cognitive behavioural therapy; psychology; relationship counselling

Am I being irrational?

Am I being irrational?

 

irrational

Am I being irrational?

There is a well-known list of examples of irrational thinking (known as cognitive distortions). Many counsellors and therapists refer to this list when dealing with clients. The sentence, “am I being irrational?” Is one that I hear on a daily basis. So how do we know if we are being irrational? I have put together a checklist of common types of irrational thinking.

These examples should give you a good idea of when you are engaging in irrational thoughts. If you find that you do think along the lines of any items on the checklist, give yourself permission to completely ignore these irrational thoughts. Irrational thinking leads to negative emotions. Stop the irrational thoughts, or at least be able to identify them and your content quotient will increase.

1) All-or nothing thinking

Self statements such as “I will never amount to anything” or “I will never feel better” or “no one likes me” or “I will always be single” are good examples of all or nothing thinking. This type of thinking is very rigid and ‘black and white’. There is no room for grey areas. The trick here is to challenge the irrational aspect. In all likelihood you will be able to find examples in your life where something that you did was significance or a time when you did feel happier or they must be at least one person that you can think of it does like you etc. Always find examples that do not fit with this type of irrational thinking.

2) Negative filtering

I know I do this a lot of the time. I will focus on what could go wrong all the possible negative consequences instead of maintaining a more balanced view.This is when a gratitude journal comes in handy. It reminds us to also look at the positives. very little in life is all about, in fact I have come to learn that every experience and every situation has a positive and negative aspect to it. Granted, some times the positive aspects may be hard to find that they are there… Lurking. Get into the habit of finding them.

3) Emotional reasoning

Am I being irrational when I use my feelings to measure whether something is true or not? absolutely! In the past I have avoided going to a social event because I felt bad about myself on that particular day. On the occasions when I did go out despite feeling at odds with myself I have more often than not ended up having a good time. This is proof that feeling a certain way does not predict the outcome. Often the anticipation and the expectation of very different from the actual event itself. Learn to separate your feelings (which are subjective) from the reality of the situation. They are often very different.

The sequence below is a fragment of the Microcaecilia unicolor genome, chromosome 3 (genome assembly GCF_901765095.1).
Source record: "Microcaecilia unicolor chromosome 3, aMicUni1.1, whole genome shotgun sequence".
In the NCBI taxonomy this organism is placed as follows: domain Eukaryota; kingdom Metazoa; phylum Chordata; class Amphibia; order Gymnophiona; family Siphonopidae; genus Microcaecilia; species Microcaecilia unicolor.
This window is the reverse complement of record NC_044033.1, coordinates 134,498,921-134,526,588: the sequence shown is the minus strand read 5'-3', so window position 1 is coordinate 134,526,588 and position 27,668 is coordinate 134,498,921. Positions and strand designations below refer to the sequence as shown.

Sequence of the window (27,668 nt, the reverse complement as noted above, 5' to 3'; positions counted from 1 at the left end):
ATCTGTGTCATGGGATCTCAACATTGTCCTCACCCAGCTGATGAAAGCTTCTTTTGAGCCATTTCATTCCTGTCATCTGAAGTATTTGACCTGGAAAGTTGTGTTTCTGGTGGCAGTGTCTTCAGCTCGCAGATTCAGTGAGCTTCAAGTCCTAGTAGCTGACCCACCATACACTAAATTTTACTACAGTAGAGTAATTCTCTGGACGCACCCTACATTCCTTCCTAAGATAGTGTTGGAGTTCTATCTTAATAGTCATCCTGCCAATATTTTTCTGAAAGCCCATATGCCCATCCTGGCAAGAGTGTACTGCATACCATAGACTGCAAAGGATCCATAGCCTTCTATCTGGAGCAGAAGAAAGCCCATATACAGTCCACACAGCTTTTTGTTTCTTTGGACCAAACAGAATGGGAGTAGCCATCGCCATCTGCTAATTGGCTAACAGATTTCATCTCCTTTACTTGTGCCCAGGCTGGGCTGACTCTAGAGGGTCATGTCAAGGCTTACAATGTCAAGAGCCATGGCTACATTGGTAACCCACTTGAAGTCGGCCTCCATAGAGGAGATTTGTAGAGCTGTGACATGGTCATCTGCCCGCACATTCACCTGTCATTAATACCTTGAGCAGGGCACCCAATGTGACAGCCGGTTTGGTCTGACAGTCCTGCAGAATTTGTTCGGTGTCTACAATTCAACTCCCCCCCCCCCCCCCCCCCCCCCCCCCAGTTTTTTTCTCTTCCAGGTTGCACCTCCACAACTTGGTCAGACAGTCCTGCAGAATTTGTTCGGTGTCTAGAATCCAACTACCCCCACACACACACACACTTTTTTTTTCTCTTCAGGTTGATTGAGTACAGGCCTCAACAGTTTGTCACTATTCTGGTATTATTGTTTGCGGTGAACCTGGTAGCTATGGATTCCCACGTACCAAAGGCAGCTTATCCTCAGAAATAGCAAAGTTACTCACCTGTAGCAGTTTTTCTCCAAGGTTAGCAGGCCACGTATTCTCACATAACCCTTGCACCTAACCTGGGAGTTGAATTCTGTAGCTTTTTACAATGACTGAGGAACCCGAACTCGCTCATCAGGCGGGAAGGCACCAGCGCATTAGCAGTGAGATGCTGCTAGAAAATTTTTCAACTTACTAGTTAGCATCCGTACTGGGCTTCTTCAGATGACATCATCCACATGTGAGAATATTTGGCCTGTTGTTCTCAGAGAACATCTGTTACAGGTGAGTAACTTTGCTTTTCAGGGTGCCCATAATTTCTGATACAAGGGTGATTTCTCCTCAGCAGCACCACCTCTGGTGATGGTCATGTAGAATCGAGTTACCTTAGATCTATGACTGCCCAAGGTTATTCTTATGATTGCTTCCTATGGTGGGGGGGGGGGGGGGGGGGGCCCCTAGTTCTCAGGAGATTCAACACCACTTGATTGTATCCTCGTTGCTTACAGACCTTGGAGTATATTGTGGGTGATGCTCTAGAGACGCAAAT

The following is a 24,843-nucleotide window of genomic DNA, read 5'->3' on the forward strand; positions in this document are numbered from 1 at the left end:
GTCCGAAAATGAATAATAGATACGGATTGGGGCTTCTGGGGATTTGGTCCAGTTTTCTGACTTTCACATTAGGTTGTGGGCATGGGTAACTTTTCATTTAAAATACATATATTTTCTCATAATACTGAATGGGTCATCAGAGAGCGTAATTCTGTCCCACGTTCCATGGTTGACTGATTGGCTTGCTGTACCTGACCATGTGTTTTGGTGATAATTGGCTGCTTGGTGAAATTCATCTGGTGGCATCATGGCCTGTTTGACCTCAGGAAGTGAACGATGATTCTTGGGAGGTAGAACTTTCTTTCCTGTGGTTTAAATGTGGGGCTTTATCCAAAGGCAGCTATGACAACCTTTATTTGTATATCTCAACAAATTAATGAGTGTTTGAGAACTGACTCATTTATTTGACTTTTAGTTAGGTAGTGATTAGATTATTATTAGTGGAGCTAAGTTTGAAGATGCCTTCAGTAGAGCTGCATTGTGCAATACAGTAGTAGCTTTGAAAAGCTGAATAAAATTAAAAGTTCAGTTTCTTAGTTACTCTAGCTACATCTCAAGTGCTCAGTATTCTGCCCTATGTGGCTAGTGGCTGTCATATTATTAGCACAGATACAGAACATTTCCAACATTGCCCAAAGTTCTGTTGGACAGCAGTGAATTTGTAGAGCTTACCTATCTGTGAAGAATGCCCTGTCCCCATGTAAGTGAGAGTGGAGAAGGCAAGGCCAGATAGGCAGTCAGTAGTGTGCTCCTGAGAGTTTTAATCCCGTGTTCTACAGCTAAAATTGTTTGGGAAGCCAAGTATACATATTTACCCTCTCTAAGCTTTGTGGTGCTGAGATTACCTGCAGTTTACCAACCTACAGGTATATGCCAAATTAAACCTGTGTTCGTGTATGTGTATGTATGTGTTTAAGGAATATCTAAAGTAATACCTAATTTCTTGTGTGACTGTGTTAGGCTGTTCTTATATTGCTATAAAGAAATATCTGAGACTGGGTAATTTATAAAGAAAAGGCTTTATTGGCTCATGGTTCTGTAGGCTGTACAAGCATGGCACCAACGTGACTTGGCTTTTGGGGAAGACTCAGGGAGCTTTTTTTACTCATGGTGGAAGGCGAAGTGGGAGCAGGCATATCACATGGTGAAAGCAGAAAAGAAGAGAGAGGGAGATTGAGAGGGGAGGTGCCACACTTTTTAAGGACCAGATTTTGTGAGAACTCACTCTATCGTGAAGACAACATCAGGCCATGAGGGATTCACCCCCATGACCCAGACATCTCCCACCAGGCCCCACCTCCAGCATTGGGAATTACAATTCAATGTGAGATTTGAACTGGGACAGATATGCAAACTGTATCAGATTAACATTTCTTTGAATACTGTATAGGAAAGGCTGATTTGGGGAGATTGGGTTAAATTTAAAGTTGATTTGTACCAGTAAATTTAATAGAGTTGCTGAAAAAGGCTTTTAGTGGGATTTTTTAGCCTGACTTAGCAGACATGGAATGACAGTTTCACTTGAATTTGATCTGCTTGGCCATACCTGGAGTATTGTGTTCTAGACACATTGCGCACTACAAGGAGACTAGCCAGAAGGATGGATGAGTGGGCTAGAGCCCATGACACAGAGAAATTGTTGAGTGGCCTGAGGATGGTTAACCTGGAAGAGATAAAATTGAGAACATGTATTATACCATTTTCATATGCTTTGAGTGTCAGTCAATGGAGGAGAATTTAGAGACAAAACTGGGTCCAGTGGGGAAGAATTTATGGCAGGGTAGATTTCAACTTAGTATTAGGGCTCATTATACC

4) Overgeneralisation

“All BMW drivers are dangerous”. My mother had a theory that all BMW drivers and Alfa Romeo drivers were aggressive and dangerous on the rights. This is a massive overgeneralisation and of course it cannot apply to every single BMW and Alfa Romeo driver out there. This is definitely irrational thinking. If you can find an exception to the rule you just might have to answer “yes” to the question, “am I being irrational?”.

5) Personalising

This is a very common form of irrational thinking. “What have I done now?”, “It’s all my fault”, “they are behaving that way because of something I’ve said”. When we personalise, we irrationally blame ourselves for things that we have no control over. If you invited friends to come over to your house and it seemed they were not enjoying themselves, if you blamed yourself, you would be engaging in this type of irrational thinking. Everyone is responsible for themselves, you cannot make a person feel a certain way. You can influence the situation but how another person responds is up to them. Know where your boundaries lie and stop taking on the responsibility of other people’s lives.

6) Catastrophising

Making mountains out of molehills is something that I have been very good at in the past. I had to ask myself how this was helping me. It wasn’t.Blowing things out of proportion is unhelpful and causes unnecessary anxiety. Now if I catch myself doing this I try to challenge my thinking.

 

Learning to know the difference between rational (evidence based) and irrational thinking (emotion based) has helped me to feel happier and less worried…most of the time!

Mandy X

Photo by Carlotta Roma